Attempting to adopt a policy that would treat Myanmar’s problems universally is difficult. Aung San Suu Kyi has no authority over the military, as they are a law unto themselves. Indeed, her ongoing lack of condemnation of their actions and recent description of their relationship as “not that bad” sends a message of implicit tolerance for the military. The recent atrocities against the Rohingya illustrates the freedom with which the military operate. The military’s ‘clearance operations’ in Rakhine state last year left over 9,000 Rohingya dead and forced 700,000 to flee. In discussions with foreign government representatives serving as liaisons to their security counterparts in Myanmar, they believed that the escalation of violence and chaos has provided the perfect opportunity for the select army personnel, and those involved in the drug trade, to capitalise on. Now, the same soldiers who committed the atrocities in Rakhine are using Rohingya refugees as drug mules.
It is difficult to propose a clear way to address such lawless behaviour and corruption. UNODC Myanmar officials were clear that Myanmar’s anti-corruption policies are in its early stages and lack the experience and resources to effectively eradicate these issues. Further, the military continues to control the country through the 2008 Constitution, which guarantees them control of key ministries, and which allots them 25% of seats in parliament—and a constitutional amendment requires a 76% majority vote. This leaves them beyond external jurisdiction. Aung San Suu Kyi and the civilian government cannot enact changes without military approval, nor can they sanction them for their crimes.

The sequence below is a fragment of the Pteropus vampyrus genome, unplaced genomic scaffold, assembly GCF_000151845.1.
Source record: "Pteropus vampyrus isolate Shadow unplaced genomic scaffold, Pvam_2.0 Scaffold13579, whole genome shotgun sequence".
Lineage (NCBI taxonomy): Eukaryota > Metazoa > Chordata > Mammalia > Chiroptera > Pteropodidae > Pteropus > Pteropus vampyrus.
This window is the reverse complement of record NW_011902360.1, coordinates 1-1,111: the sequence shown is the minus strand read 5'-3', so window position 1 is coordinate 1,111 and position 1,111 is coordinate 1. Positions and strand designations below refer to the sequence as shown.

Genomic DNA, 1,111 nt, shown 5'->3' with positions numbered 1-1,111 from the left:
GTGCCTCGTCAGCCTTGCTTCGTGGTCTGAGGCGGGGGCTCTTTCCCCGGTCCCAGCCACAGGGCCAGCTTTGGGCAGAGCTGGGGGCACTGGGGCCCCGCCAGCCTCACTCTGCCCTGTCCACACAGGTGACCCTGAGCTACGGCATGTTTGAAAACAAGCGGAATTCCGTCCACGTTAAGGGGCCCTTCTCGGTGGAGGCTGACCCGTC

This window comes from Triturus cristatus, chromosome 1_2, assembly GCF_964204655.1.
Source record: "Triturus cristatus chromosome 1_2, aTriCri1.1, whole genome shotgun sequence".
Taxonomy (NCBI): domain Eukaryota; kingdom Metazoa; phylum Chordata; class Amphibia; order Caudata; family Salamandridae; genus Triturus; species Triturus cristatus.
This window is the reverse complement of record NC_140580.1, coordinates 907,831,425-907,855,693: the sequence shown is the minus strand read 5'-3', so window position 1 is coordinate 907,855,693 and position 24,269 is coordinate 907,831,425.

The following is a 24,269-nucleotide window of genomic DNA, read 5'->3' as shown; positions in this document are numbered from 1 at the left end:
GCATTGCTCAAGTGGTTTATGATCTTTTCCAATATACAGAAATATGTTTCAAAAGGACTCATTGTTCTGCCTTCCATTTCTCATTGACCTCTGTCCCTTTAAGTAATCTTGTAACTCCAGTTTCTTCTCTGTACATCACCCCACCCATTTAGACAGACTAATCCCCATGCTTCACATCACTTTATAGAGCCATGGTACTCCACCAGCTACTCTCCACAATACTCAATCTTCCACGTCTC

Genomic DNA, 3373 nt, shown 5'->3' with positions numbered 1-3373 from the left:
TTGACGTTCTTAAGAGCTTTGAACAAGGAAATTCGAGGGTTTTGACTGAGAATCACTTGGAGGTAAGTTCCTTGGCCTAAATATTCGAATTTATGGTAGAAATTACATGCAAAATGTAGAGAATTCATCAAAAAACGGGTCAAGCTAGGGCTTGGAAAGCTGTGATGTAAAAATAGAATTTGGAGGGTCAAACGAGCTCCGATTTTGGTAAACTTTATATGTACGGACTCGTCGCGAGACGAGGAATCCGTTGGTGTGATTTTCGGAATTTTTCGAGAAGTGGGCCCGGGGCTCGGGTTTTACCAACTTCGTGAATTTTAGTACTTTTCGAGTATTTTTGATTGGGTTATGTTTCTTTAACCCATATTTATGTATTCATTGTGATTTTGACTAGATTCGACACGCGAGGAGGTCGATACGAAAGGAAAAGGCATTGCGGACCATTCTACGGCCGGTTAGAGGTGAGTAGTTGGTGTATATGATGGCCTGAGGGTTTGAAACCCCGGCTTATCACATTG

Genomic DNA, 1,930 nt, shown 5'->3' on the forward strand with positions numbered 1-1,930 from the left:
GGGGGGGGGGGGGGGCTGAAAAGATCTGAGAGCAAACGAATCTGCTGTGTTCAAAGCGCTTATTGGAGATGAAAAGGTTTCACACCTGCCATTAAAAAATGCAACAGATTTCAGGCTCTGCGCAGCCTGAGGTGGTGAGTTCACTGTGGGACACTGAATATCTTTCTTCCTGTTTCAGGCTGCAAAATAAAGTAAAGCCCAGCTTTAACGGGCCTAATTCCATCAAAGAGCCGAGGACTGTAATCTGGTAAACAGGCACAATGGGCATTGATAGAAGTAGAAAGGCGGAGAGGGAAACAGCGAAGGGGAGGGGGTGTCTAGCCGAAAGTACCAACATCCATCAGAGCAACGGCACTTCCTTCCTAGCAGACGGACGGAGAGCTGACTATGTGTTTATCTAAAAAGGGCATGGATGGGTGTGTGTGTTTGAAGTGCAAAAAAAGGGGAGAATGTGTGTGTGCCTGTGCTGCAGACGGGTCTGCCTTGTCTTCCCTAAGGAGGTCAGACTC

For meaningful change to occur in Myanmar, policymakers must face the reality of the drug trade and its links to those in power. More pervasive strategies must be implemented that engage with the macro-level of corruption and the bureaucratic culture of umbrella protection. While the rules securing the military’s role in Parliament remain, it is unrealistic to expect such changes to happen overnight. However, if drug money continues to find its way into official pockets, then those in charge will continue to look the other way.
So far, Aung San Suu Kyi has failed to deliver on the optimism that surrounded her ascent to power. However, again, patience is key. The NLD has been severely limited by the 2008 Constitution, and it will be difficult to enact meaningful change so long as that constitution remains in place. Only when policies are implemented that target all aspects of the drug trade, and the networks of relationships that protect it, will the country then be able to begin to dismantle this illegal economy. This means tackling corruption, which serves as the umbrella under which the drug trade shelters, as a crime in itself, and a first priority.
Olly Gagiero is a current Monash University student completing a double degree of Bachelor of Laws (Honours) and Bachelor of Arts with a Major in Criminology.
Featured image for representation only: Sunset in Burma, Pixabay.